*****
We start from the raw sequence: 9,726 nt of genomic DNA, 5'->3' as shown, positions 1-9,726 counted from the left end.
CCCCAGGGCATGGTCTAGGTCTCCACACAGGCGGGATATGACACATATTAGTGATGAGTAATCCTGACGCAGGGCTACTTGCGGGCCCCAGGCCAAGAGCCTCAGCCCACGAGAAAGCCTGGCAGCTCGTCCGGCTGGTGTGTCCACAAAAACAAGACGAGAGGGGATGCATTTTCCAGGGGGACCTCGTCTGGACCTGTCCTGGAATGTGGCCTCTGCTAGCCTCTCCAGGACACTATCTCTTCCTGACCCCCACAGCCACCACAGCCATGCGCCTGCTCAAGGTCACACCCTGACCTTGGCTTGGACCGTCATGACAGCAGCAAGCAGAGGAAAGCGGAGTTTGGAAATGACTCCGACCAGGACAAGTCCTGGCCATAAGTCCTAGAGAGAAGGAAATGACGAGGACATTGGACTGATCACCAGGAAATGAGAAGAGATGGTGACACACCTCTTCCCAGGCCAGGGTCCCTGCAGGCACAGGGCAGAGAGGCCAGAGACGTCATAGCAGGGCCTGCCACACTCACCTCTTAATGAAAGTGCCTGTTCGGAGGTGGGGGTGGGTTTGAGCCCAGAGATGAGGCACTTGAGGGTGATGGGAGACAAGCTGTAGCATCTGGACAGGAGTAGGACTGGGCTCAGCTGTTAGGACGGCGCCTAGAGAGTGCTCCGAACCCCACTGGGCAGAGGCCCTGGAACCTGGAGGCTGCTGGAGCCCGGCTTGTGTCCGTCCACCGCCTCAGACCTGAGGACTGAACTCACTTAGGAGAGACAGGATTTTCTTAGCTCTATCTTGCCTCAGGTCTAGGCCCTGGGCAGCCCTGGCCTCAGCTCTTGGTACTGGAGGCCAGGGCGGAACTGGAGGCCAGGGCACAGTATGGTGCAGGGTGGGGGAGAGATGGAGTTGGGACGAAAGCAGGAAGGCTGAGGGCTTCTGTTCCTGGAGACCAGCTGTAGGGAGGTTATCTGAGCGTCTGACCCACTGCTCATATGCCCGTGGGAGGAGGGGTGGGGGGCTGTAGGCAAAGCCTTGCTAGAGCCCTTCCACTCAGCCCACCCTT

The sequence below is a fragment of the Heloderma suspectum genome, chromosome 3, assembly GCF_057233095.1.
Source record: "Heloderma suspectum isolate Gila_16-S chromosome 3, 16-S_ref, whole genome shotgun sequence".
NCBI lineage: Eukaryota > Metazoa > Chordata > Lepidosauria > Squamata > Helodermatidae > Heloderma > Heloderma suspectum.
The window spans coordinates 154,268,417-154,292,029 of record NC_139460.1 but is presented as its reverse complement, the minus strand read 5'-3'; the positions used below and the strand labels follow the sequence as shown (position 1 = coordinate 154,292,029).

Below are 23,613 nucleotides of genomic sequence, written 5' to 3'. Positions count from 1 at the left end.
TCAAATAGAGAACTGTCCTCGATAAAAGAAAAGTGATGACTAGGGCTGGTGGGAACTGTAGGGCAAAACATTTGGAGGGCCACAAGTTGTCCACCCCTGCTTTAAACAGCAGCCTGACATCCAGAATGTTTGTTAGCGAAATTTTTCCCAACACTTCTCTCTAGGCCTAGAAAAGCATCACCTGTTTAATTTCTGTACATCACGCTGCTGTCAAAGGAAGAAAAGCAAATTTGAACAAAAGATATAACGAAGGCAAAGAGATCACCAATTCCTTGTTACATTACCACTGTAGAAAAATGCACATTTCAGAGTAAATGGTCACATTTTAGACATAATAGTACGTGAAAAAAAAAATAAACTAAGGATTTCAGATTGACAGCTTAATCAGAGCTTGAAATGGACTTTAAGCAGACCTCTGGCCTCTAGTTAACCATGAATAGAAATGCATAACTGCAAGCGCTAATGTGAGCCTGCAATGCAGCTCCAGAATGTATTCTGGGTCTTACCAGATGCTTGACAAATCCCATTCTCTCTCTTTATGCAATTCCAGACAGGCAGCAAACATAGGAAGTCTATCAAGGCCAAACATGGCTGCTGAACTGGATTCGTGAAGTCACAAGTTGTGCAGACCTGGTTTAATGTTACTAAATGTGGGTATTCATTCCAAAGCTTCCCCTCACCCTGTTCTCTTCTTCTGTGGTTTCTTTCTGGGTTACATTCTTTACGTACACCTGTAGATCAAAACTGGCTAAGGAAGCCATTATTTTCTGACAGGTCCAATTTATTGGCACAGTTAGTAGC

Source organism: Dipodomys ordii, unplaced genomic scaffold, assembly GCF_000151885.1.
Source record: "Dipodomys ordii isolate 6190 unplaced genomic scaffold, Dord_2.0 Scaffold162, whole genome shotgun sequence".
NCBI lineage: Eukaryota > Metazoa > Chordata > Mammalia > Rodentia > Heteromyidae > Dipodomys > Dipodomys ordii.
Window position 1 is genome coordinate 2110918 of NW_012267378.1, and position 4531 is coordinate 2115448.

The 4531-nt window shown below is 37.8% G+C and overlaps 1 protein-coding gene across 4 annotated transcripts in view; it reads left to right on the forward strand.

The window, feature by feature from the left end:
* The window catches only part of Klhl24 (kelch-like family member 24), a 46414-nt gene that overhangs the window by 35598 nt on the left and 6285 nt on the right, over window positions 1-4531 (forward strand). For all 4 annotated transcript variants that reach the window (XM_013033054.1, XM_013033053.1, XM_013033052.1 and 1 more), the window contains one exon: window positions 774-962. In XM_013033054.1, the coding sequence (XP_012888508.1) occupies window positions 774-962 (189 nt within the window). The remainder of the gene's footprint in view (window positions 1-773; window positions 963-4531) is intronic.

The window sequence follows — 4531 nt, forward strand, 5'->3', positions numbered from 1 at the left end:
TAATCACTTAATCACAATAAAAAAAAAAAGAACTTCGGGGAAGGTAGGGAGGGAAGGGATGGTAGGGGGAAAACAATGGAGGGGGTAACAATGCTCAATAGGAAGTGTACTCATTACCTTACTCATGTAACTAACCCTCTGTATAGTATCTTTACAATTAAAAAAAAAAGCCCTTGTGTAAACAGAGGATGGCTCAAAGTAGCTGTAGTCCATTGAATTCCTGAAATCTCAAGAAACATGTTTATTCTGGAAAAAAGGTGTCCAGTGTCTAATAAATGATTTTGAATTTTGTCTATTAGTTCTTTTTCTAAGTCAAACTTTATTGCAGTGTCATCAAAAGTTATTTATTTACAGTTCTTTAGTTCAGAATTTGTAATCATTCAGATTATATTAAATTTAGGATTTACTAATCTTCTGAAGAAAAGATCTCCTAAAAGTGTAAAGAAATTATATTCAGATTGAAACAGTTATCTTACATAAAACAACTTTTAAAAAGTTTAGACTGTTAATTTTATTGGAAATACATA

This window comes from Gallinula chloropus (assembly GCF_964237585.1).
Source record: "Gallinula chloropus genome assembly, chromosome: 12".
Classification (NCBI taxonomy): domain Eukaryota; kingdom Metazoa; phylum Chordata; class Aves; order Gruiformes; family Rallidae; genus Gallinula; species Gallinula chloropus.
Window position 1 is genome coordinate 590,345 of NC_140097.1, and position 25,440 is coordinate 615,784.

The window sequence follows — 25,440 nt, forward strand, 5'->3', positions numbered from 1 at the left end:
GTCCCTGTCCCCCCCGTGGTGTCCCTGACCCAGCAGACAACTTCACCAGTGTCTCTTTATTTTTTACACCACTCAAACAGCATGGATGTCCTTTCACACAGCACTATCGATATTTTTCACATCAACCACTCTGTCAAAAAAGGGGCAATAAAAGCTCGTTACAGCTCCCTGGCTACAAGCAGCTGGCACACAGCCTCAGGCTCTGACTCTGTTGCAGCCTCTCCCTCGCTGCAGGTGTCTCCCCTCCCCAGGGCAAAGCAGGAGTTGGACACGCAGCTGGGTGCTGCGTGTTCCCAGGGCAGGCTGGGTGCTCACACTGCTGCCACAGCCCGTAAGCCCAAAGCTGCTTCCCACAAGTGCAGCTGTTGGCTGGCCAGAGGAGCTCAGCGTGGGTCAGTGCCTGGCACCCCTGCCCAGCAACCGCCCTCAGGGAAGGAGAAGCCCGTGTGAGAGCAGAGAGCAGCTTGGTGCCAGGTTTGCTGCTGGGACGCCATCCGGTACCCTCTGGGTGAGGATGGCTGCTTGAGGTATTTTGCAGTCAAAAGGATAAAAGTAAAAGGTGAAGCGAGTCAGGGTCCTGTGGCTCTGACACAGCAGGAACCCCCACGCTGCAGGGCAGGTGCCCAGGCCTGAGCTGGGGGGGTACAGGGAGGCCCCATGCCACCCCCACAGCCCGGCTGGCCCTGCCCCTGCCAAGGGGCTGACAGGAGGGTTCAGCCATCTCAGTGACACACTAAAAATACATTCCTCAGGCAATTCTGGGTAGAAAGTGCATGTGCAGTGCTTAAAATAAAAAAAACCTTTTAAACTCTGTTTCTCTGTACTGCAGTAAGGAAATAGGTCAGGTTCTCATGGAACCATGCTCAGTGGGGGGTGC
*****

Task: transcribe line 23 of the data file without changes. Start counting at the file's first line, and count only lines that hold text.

GTCCCTGTCCCCCCCGTGGTGTCCCTGACCCAGCAGACAACTTCACCAGTGTCTCTTTATTTTTTACACCACTCAAACAGCATGGATGTCCTTTCACACAGCACTATCGATATTTTTCACATCAACCACTCTGTCAAAAAAGGGGCAATAAAAGCTCGTTACAGCTCCCTGGCTACAAGCAGCTGGCACACAGCCTCAGGCTCTGACTCTGTTGCAGCCTCTCCCTCGCTGCAGGTGTCTCCCCTCCCCAGGGCAAAGCAGGAGTTGGACACGCAGCTGGGTGCTGCGTGTTCCCAGGGCAGGCTGGGTGCTCACACTGCTGCCACAGCCCGTAAGCCCAAAGCTGCTTCCCACAAGTGCAGCTGTTGGCTGGCCAGAGGAGCTCAGCGTGGGTCAGTGCCTGGCACCCCTGCCCAGCAACCGCCCTCAGGGAAGGAGAAGCCCGTGTGAGAGCAGAGAGCAGCTTGGTGCCAGGTTTGCTGCTGGGACGCCATCCGGTACCCTCTGGGTGAGGATGGCTGCTTGAGGTATTTTGCAGTCAAAAGGATAAAAGTAAAAGGTGAAGCGAGTCAGGGTCCTGTGGCTCTGACACAGCAGGAACCCCCACGCTGCAGGGCAGGTGCCCAGGCCTGAGCTGGGGGGGTACAGGGAGGCCCCATGCCACCCCCACAGCCCGGCTGGCCCTGCCCCTGCCAAGGGGCTGACAGGAGGGTTCAGCCATCTCAGTGACACACTAAAAATACATTCCTCAGGCAATTCTGGGTAGAAAGTGCATGTGCAGTGCTTAAAATAAAAAAAACCTTTTAAACTCTGTTTCTCTGTACTGCAGTAAGGAAATAGGTCAGGTTCTCATGGAACCATGCTCAGTGGGGGGTGC